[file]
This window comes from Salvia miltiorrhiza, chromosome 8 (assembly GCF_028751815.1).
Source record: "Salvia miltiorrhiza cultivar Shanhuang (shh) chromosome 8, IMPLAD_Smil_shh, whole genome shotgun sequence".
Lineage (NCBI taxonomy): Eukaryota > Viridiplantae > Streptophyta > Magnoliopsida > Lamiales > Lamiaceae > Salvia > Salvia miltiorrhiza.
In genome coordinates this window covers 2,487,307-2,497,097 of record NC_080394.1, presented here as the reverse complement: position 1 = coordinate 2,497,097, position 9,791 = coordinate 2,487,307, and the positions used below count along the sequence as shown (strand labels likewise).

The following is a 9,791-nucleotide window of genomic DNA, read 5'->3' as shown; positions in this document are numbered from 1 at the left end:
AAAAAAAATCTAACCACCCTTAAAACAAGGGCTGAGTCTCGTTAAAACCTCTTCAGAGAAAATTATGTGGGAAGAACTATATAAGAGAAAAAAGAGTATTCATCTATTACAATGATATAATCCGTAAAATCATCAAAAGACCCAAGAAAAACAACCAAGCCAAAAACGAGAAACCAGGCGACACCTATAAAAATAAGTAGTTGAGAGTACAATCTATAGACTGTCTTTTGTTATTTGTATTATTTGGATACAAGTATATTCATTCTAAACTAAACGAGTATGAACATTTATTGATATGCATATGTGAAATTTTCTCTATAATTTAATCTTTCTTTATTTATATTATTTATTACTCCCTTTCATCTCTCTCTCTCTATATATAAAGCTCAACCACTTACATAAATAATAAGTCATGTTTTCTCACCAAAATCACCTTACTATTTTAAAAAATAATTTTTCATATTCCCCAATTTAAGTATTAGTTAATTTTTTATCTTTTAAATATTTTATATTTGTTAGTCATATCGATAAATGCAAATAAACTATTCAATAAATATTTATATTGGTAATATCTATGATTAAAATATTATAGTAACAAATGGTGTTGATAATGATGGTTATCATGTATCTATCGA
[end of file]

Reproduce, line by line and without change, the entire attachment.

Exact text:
This window comes from Salvia miltiorrhiza, chromosome 8 (assembly GCF_028751815.1).
Source record: "Salvia miltiorrhiza cultivar Shanhuang (shh) chromosome 8, IMPLAD_Smil_shh, whole genome shotgun sequence".
Lineage (NCBI taxonomy): Eukaryota > Viridiplantae > Streptophyta > Magnoliopsida > Lamiales > Lamiaceae > Salvia > Salvia miltiorrhiza.
In genome coordinates this window covers 2,487,307-2,497,097 of record NC_080394.1, presented here as the reverse complement: position 1 = coordinate 2,497,097, position 9,791 = coordinate 2,487,307, and the positions used below count along the sequence as shown (strand labels likewise).

The following is a 9,791-nucleotide window of genomic DNA, read 5'->3' as shown; positions in this document are numbered from 1 at the left end:
AAAAAAAATCTAACCACCCTTAAAACAAGGGCTGAGTCTCGTTAAAACCTCTTCAGAGAAAATTATGTGGGAAGAACTATATAAGAGAAAAAAGAGTATTCATCTATTACAATGATATAATCCGTAAAATCATCAAAAGACCCAAGAAAAACAACCAAGCCAAAAACGAGAAACCAGGCGACACCTATAAAAATAAGTAGTTGAGAGTACAATCTATAGACTGTCTTTTGTTATTTGTATTATTTGGATACAAGTATATTCATTCTAAACTAAACGAGTATGAACATTTATTGATATGCATATGTGAAATTTTCTCTATAATTTAATCTTTCTTTATTTATATTATTTATTACTCCCTTTCATCTCTCTCTCTCTATATATAAAGCTCAACCACTTACATAAATAATAAGTCATGTTTTCTCACCAAAATCACCTTACTATTTTAAAAAATAATTTTTCATATTCCCCAATTTAAGTATTAGTTAATTTTTTATCTTTTAAATATTTTATATTTGTTAGTCATATCGATAAATGCAAATAAACTATTCAATAAATATTTATATTGGTAATATCTATGATTAAAATATTATAGTAACAAATGGTGTTGATAATGATGGTTATCATGTATCTATCGA